Distrust of vernacular languages because wanted eternal fame for writings; English too changeable—who could read in 200 years? Latin and Greek eternal(?!)
National pride eventually legitimizes vernacular English.
Martin Luther originally intended simply
to pose questions for discussion (1517).
Issue: Bible translated into vernacular so people could decide for themselves.
Issue: individual should believe and do what his personal reading of Bible and personal enlightened conscience tell him to—not what church leaders say.
English Reformation was forced by dynastic concerns not religious ones.
Henry VIII executed Wm. Tyndale
for translating the Bible into English.
After splitting with the Catholic church to get a divorce and remarry for an heir, he authorizes an English translation of the Bible!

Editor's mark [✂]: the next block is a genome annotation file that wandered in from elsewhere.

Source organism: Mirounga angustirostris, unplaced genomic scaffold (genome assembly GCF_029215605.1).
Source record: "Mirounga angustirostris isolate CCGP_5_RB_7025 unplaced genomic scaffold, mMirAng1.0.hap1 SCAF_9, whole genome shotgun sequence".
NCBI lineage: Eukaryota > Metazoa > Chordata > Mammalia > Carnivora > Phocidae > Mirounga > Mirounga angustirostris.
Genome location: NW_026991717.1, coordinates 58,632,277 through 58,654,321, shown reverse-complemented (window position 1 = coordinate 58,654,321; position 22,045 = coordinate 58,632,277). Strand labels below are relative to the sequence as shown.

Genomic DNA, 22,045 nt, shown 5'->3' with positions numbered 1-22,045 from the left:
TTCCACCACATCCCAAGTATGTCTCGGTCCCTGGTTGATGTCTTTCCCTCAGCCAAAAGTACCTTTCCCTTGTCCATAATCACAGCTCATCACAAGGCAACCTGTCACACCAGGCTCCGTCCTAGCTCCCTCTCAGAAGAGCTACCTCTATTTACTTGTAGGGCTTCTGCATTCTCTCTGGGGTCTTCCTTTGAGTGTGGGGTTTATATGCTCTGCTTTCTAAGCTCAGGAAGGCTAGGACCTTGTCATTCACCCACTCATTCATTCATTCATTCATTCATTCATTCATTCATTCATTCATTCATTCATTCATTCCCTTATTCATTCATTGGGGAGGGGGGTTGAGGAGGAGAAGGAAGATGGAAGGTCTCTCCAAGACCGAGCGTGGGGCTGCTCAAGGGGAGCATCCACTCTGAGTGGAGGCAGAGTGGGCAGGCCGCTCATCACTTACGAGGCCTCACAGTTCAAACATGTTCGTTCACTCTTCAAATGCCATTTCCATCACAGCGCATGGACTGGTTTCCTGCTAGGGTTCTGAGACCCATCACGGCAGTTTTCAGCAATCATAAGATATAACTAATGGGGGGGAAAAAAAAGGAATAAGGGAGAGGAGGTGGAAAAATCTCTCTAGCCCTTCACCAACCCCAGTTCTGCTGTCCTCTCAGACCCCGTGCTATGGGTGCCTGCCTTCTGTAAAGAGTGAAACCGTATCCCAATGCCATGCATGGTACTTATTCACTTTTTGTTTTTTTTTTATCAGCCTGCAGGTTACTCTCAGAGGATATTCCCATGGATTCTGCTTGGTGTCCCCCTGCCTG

Queen Mary-Bloody Mary, Spanish Catholic
Queen Elizabeth I – the Politique, middle ground; beliefs ambiguous to accommodate individual conscience. Prohibited controversial preaching.
The Great Chain of Being
Preparing for Imminent Death
Queen Elizabeth-the Politique
Living for worldly accomplishments
Rise of Middle Class
Medieval or Renaissance ?
1. London cultural center
2. Scientific experimentation
3. Change social class
4. Some religious freedom
5. Land/feudal obligations
6. Writers had to have noble patrons or be nobles themselves
7. Challenge; ask questions
8. Could not change social status
9. Professional writers
10.Follow tradition and authority completely
Theatres and Free-thinking
Avoidance of authority, discuss anything that could escape censors
QE I seeing Richard II after Essex revolt: “I am Richard II, know ye not that?”